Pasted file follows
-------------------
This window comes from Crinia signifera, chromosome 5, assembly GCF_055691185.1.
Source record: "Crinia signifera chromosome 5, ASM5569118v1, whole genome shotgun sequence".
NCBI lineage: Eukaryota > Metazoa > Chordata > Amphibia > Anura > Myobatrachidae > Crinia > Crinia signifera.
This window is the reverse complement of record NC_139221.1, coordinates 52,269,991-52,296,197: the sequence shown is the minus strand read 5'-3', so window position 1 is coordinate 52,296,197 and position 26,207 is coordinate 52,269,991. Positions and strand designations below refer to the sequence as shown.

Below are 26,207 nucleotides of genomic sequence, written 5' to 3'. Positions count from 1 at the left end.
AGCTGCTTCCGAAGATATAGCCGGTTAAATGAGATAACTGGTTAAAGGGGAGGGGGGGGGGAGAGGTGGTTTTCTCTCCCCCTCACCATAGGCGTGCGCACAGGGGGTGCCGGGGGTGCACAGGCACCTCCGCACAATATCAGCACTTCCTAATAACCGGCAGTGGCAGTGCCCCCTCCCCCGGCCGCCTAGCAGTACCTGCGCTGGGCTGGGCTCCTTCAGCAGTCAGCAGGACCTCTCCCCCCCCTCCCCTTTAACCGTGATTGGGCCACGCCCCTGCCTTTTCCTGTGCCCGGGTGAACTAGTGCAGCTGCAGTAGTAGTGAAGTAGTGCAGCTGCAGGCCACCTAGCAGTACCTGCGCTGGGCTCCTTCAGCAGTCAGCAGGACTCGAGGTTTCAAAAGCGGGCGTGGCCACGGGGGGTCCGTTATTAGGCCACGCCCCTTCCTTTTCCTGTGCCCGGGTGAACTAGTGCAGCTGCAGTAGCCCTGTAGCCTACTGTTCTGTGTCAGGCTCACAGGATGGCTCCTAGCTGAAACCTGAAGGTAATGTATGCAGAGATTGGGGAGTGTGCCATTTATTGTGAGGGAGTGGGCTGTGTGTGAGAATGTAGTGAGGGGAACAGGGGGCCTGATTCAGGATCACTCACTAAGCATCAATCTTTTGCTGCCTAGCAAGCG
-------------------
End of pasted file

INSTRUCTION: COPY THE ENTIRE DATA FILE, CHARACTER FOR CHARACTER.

This window comes from Crinia signifera, chromosome 5, assembly GCF_055691185.1.
Source record: "Crinia signifera chromosome 5, ASM5569118v1, whole genome shotgun sequence".
NCBI lineage: Eukaryota > Metazoa > Chordata > Amphibia > Anura > Myobatrachidae > Crinia > Crinia signifera.
This window is the reverse complement of record NC_139221.1, coordinates 52,269,991-52,296,197: the sequence shown is the minus strand read 5'-3', so window position 1 is coordinate 52,296,197 and position 26,207 is coordinate 52,269,991. Positions and strand designations below refer to the sequence as shown.

Below are 26,207 nucleotides of genomic sequence, written 5' to 3'. Positions count from 1 at the left end.
AGCTGCTTCCGAAGATATAGCCGGTTAAATGAGATAACTGGTTAAAGGGGAGGGGGGGGGGAGAGGTGGTTTTCTCTCCCCCTCACCATAGGCGTGCGCACAGGGGGTGCCGGGGGTGCACAGGCACCTCCGCACAATATCAGCACTTCCTAATAACCGGCAGTGGCAGTGCCCCCTCCCCCGGCCGCCTAGCAGTACCTGCGCTGGGCTGGGCTCCTTCAGCAGTCAGCAGGACCTCTCCCCCCCCTCCCCTTTAACCGTGATTGGGCCACGCCCCTGCCTTTTCCTGTGCCCGGGTGAACTAGTGCAGCTGCAGTAGTAGTGAAGTAGTGCAGCTGCAGGCCACCTAGCAGTACCTGCGCTGGGCTCCTTCAGCAGTCAGCAGGACTCGAGGTTTCAAAAGCGGGCGTGGCCACGGGGGGTCCGTTATTAGGCCACGCCCCTTCCTTTTCCTGTGCCCGGGTGAACTAGTGCAGCTGCAGTAGCCCTGTAGCCTACTGTTCTGTGTCAGGCTCACAGGATGGCTCCTAGCTGAAACCTGAAGGTAATGTATGCAGAGATTGGGGAGTGTGCCATTTATTGTGAGGGAGTGGGCTGTGTGTGAGAATGTAGTGAGGGGAACAGGGGGCCTGATTCAGGATCACTCACTAAGCATCAATCTTTTGCTGCCTAGCAAGCG